5-year-long comment discussion on the best CAD software

October 19, 2015

While posting upcoming NX CAD classes, Applied CAx recently stumbled across a sprawling online debate about CAD software choices. The center of the debate was which CAD software is the best choice for workplaces and colleges.

The post itself isn’t that interesting – it’s short, under-informed and out of date. But the ensuing 5-year-long comment discussion is a gold mine of information. CAD users living and working in the engineering trenches give their honest opinions on their software choices.

If you’re a new CAD student or a career-focused professional, obviously you want the best choice in CAD software. You want to know that your software is:

  • Prominent in the marketplace
  • A quality engineering tool
  • A quality investment of your time
  • A quality investment of your department resources

For us at Applied CAx, it was reinforcing to see so many users choose NX CAD from Siemens PLM. Our engineers have chosen to represent and sell Siemens software, because it’s the best in its class.

Here are a few of our favorite posts, adjusted slightly for legibility (mainly paragraph breaks and emphasis):

From “Anonymous • [2013]”:

Funny thing. I stumbled across this article while looking for some estimates on the cost of an NX license. After reading some of the posts, I [couldn’t] resist the temptation to chime in.

Just to give a little background info on myself. I was an avid Solidworks fan for years during my college days. Most of the modeling work I did then was relatively simple machined parts (i.e. no complex surfacing) and I was better at Solidworks than just about anyone else around me at that time. After school, I took a job for GE designing gas turbine blades where we used UG NX. In case you may not know, the surface topology of a gas turbine blade is extremely complex (i.e. very few surfaces are planar).

My first impression was that I hated NX basically because it was different from Solidworks and there’s no arguing that the learning curve is much steeper. There were many things I had trouble with initially in NX and I craved the old days of using Solidworks which had great sketch tools and a very clean feature tree. It seemed that my old Solidworks models were so well organized.

In the early days at GE, I can remember even telling my peers and managers that we should use Solidworks because it was so much easier. Looking back, I was so out of tune with the reality of the situation. GE is one of the largest companies in the world and they had selected NX as their enterprise CAD package long before I had even opened Solidworks for the first time. They weren’t going to switch over because the new engineer in cube 43 says that Solidworks is easier…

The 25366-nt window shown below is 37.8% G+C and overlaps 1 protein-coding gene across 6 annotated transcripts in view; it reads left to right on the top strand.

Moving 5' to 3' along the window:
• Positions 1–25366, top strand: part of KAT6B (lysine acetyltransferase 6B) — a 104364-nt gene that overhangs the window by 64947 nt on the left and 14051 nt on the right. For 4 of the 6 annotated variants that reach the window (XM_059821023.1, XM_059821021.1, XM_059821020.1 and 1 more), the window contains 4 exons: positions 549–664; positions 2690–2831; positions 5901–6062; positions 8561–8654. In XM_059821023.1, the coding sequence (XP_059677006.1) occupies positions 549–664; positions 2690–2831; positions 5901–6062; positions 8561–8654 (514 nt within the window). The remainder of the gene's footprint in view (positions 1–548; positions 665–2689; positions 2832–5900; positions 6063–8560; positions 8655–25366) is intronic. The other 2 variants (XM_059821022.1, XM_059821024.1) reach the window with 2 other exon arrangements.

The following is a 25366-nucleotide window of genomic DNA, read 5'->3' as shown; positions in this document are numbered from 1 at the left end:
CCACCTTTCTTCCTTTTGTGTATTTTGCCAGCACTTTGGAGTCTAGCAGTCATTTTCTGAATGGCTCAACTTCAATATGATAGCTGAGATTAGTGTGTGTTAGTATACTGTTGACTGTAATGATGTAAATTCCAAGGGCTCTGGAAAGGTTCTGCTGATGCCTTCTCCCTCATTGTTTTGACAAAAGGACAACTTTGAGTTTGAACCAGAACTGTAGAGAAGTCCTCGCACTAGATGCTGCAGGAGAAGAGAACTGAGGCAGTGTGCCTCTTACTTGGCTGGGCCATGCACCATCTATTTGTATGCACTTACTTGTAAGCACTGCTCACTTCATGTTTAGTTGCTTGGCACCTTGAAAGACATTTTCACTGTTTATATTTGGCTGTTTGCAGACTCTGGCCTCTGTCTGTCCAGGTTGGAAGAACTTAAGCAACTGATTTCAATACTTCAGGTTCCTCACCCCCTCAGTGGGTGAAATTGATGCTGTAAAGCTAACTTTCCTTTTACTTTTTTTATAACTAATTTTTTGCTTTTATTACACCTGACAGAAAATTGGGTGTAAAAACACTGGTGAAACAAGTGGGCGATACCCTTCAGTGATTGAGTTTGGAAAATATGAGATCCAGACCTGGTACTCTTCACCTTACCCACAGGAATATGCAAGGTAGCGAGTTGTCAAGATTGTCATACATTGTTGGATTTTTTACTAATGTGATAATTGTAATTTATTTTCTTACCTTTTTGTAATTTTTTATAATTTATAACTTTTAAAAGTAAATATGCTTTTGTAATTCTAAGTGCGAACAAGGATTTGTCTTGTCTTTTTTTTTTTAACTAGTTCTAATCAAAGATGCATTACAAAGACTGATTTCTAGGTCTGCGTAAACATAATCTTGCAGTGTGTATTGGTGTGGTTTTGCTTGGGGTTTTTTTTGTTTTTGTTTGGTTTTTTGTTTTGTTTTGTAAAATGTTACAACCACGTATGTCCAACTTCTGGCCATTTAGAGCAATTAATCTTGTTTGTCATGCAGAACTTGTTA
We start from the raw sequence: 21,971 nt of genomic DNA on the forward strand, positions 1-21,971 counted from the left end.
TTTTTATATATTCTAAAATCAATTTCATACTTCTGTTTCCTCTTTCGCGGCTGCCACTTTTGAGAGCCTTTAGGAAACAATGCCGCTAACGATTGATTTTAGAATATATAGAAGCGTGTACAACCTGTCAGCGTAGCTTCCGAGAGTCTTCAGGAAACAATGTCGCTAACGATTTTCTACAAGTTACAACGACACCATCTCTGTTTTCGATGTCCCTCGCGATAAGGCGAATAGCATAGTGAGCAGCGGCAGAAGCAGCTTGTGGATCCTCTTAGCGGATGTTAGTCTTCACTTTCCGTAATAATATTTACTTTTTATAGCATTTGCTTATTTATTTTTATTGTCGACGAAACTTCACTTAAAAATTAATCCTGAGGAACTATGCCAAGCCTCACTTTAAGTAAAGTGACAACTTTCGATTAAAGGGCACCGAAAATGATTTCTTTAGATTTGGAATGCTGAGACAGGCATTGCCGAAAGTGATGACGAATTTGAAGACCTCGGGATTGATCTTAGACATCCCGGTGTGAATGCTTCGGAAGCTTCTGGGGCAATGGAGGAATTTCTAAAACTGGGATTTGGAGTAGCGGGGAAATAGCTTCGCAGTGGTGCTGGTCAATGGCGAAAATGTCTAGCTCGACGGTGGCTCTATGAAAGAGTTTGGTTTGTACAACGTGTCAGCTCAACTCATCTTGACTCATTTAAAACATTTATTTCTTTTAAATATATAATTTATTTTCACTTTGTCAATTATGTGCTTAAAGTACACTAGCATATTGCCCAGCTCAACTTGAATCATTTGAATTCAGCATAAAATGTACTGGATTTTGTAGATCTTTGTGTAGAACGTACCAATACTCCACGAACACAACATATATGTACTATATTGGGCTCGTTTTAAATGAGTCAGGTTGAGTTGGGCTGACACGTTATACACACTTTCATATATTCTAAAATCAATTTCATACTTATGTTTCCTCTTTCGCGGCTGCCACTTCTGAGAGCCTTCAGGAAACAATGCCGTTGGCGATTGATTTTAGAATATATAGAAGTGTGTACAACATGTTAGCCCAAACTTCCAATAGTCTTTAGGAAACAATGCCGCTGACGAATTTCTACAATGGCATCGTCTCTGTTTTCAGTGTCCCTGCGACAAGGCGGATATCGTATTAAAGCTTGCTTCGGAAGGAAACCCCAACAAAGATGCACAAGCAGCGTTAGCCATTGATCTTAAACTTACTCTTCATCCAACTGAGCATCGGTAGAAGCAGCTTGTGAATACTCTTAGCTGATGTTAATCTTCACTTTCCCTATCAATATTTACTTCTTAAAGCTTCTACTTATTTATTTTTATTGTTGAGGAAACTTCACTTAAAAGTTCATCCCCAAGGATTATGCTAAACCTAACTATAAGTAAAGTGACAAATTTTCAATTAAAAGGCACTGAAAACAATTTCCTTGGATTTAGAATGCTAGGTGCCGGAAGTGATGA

In any event, I knew it would be a useful skill to have and so I invested some extra time in the office over the 1st year and got up to speed on NX. Within a year, I felt I could model just about anything I wanted to in NX and this was very useful as I was becoming more involved in CFD analyses.

Over the next few years, I became one of the leading CFD engineers in my design group primarily because I had a higher than average proficiency in NX modeling. I had become so good that some of the drafters would ask me questions and take tips from me. The reason my skills had developed to that level was because CFD analysis often requires much manipulation of the base geometry in order to form the fluid volume in which you are analyzing. On top of that, if the base geometry has more complex surfaces than say a pipe and flange assembly, then the forming of the fluid volume involves manipulation of those surfaces with many advanced tools that an average drafter would not use on a daily basis.

I, on the other hand, used many of the advanced surface modeling tools simply because they were necessary to get the job done. I recently left GE to take a very lucrative job for a small company and the first big change was the use of Solidworks as a CAD package.

I now only dream of the glory days when I could open NX and do anything I wanted with little resistance from the software. Based on my personal experience, Soldworks should not even be mentioned in the same discussion as NX when it comes to advanced solid modeling.

If you want to create a discussion on what is the best CAD package in regards to overall capability, then it should be CATIA vs. NX. Any industry that deals with complex surfaces (i.e. automotive, aircraft, aerospace, marine) is likely to be using CATIA or NX (some may use ProE)…

And here’s another one in favor of NX:

kanishk • [2014]

Do you even realize what you are saying… UG is dying? LOL. UG is the best of the best CAD+CAM+CAE package available today, greatly improvised after Siemens picked it up. SW inventor even Creo don’t stand a chance when it comes to overall flexibility and power. The biggest in the world are either on NX or CATIA. Creo is also in the same league somewhat but it lacks CAE and surfacing capabilities….

Many commenters touch upon which industries favor NX versus Pro/E, etc:

Jen P • [2014]

I can correct a few other misstatements. Ford does not use NX, they use CATIA V5. However, Ford does use Teamcenter Enterprise as its PLM solution. Both NX and Teamcenter are used at GM and Chrysler. They are also used at many, many other automotive, aerospace, defense and shipping companies. Unigraphics as a software brand is dead, but the company and its software offerings are thriving. Also ProEngineer is now known as Creo Elements/Pro.

For those interested here’s the original post.

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